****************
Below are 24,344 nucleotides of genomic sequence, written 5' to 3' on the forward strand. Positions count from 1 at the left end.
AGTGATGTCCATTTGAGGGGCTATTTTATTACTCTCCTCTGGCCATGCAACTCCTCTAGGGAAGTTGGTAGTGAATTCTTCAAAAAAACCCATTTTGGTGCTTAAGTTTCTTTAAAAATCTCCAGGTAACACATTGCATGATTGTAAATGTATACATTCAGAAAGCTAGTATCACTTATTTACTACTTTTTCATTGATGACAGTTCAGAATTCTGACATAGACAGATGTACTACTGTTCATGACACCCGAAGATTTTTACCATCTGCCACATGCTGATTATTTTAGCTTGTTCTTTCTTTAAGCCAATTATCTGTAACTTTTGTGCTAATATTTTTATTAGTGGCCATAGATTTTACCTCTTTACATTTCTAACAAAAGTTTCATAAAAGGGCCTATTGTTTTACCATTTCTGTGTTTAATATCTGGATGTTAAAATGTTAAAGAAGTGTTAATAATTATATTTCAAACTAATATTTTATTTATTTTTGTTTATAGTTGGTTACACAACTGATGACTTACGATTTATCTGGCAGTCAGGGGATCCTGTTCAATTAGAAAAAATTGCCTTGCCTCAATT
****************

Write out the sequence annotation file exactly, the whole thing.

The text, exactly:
Below are 24,344 nucleotides of genomic sequence, written 5' to 3' on the forward strand. Positions count from 1 at the left end.
AGTGATGTCCATTTGAGGGGCTATTTTATTACTCTCCTCTGGCCATGCAACTCCTCTAGGGAAGTTGGTAGTGAATTCTTCAAAAAAACCCATTTTGGTGCTTAAGTTTCTTTAAAAATCTCCAGGTAACACATTGCATGATTGTAAATGTATACATTCAGAAAGCTAGTATCACTTATTTACTACTTTTTCATTGATGACAGTTCAGAATTCTGACATAGACAGATGTACTACTGTTCATGACACCCGAAGATTTTTACCATCTGCCACATGCTGATTATTTTAGCTTGTTCTTTCTTTAAGCCAATTATCTGTAACTTTTGTGCTAATATTTTTATTAGTGGCCATAGATTTTACCTCTTTACATTTCTAACAAAAGTTTCATAAAAGGGCCTATTGTTTTACCATTTCTGTGTTTAATATCTGGATGTTAAAATGTTAAAGAAGTGTTAATAATTATATTTCAAACTAATATTTTATTTATTTTTGTTTATAGTTGGTTACACAACTGATGACTTACGATTTATCTGGCAGTCAGGGGATCCTGTTCAATTAGAAAAAATTGCCTTGCCTCAATT